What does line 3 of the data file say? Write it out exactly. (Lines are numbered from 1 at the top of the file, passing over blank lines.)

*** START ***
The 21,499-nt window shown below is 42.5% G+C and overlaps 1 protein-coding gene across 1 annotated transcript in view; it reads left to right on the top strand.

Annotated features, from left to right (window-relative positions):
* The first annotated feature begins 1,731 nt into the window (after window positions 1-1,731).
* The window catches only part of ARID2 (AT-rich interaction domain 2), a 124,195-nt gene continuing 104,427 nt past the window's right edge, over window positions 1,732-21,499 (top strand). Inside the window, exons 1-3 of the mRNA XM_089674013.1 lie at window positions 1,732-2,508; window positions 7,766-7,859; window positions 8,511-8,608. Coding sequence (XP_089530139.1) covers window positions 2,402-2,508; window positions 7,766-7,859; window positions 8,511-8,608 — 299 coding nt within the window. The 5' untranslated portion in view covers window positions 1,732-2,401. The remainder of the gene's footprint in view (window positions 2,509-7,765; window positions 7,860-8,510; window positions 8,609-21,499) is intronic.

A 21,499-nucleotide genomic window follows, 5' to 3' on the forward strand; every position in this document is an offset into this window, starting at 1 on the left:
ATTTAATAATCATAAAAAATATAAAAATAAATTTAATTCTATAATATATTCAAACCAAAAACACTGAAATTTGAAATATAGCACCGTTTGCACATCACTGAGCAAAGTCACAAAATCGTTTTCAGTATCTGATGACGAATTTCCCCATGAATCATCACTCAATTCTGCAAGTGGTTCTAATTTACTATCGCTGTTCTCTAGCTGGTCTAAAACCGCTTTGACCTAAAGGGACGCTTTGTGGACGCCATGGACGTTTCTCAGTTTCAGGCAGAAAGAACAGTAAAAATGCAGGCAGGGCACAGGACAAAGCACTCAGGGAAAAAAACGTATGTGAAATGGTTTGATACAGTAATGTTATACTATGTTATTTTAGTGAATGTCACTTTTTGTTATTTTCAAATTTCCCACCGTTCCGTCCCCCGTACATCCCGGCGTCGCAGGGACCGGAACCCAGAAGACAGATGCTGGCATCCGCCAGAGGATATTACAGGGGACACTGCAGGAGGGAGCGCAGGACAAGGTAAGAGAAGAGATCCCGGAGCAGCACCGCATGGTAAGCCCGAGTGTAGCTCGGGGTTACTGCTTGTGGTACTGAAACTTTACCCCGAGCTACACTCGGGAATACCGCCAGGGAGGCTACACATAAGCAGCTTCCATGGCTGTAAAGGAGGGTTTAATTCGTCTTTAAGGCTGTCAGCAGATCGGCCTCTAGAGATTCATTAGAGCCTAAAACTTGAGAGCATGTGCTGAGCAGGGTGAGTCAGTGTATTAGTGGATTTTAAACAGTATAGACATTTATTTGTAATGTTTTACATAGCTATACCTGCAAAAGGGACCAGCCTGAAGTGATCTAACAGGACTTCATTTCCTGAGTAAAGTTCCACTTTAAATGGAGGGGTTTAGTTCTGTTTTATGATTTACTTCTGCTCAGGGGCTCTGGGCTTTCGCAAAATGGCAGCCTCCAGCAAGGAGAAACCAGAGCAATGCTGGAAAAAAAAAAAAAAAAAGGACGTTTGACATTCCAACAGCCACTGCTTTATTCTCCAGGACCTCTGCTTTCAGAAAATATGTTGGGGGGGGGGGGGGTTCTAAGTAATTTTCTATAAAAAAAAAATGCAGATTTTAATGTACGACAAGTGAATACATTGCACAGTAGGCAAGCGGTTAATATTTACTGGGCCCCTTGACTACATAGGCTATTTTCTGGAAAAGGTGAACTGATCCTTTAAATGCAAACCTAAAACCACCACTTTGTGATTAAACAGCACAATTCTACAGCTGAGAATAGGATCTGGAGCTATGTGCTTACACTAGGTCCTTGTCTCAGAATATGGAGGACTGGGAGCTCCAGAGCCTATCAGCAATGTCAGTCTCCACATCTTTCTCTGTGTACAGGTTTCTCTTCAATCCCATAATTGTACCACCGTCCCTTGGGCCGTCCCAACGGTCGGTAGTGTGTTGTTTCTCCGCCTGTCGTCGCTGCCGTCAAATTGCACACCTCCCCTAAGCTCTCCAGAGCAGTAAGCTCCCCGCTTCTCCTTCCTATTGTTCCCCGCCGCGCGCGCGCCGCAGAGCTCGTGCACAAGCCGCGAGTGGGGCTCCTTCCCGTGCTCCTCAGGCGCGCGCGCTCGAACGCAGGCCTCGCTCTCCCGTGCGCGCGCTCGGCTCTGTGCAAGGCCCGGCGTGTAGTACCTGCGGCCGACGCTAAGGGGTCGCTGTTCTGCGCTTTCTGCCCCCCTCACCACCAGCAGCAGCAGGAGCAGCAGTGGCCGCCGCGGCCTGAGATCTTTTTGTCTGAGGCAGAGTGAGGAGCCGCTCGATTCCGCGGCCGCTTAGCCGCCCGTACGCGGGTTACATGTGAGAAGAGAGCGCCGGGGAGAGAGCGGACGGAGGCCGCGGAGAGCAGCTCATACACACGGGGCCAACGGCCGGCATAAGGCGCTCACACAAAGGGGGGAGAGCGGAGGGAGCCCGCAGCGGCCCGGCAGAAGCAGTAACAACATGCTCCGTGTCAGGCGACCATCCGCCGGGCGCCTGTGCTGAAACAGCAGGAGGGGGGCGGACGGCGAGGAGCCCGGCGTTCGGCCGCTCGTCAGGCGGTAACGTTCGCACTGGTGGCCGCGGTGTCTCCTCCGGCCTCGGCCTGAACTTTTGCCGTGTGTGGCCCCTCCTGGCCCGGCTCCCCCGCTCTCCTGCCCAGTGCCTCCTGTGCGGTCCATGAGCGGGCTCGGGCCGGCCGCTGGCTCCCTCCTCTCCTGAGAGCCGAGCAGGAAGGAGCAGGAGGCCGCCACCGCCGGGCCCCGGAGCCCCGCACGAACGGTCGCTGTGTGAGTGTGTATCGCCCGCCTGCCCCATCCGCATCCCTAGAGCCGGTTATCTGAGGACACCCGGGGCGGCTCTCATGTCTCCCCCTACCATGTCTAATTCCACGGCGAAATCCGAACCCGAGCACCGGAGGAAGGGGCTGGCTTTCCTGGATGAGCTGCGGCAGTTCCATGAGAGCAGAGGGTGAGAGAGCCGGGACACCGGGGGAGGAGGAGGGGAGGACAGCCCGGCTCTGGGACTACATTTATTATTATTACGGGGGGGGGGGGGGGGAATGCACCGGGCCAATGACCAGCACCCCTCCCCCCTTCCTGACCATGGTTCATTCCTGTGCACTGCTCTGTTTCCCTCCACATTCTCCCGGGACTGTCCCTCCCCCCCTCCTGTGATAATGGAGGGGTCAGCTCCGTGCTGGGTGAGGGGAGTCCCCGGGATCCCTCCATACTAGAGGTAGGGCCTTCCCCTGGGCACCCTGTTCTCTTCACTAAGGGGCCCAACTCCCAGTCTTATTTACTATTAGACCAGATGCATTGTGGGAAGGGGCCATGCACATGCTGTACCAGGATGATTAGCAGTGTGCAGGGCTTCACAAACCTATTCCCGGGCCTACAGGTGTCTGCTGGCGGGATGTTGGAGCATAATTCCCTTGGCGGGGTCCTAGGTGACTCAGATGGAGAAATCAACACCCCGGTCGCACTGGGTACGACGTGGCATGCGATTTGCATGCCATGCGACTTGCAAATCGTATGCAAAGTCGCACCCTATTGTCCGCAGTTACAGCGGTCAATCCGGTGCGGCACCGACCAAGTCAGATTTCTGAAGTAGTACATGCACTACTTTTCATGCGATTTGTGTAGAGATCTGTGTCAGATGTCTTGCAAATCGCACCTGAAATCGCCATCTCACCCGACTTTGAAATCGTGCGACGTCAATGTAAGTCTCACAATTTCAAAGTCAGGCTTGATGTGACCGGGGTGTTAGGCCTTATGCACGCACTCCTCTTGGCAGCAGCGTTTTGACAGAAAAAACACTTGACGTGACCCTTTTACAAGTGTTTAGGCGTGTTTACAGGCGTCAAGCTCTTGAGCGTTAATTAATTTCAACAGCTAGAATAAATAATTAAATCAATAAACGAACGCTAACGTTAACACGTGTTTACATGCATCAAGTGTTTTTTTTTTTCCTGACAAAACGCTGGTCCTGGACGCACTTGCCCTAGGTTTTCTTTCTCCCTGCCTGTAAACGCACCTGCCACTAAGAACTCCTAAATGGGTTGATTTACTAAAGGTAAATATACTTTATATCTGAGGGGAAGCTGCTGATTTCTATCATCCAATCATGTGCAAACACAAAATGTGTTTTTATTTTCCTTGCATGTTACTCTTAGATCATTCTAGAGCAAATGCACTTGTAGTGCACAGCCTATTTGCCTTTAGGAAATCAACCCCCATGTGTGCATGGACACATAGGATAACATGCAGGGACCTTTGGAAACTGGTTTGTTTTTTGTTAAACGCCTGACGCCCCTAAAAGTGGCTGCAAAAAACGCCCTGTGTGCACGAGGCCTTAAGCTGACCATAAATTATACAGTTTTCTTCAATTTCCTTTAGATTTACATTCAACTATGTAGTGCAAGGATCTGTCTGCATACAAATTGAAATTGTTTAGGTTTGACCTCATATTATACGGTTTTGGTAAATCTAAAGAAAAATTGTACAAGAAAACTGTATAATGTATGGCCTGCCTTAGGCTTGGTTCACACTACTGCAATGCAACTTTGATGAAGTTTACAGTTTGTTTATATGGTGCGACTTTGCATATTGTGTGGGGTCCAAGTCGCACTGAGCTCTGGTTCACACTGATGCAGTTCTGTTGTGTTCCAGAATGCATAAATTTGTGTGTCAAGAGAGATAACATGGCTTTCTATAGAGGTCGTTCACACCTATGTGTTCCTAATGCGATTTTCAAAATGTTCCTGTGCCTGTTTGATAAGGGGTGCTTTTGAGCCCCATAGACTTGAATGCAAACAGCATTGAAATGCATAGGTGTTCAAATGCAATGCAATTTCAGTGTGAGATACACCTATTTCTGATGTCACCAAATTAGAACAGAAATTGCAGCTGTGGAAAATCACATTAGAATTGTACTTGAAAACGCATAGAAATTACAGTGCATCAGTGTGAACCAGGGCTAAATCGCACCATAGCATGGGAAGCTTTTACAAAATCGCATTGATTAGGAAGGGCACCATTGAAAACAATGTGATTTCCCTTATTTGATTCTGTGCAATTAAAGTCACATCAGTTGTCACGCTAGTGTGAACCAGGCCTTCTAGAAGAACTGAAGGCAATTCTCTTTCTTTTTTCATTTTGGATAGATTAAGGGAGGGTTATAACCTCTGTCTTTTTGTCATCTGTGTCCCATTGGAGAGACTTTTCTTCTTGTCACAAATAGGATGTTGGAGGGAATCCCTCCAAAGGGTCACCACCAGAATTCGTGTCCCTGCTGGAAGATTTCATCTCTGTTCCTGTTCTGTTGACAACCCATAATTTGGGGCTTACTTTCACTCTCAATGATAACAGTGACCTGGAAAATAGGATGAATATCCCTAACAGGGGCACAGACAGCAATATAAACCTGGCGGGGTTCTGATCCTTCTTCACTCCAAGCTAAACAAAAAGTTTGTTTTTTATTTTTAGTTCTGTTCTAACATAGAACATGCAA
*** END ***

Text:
* The first annotated feature begins 1,731 nt into the window (after window positions 1-1,731).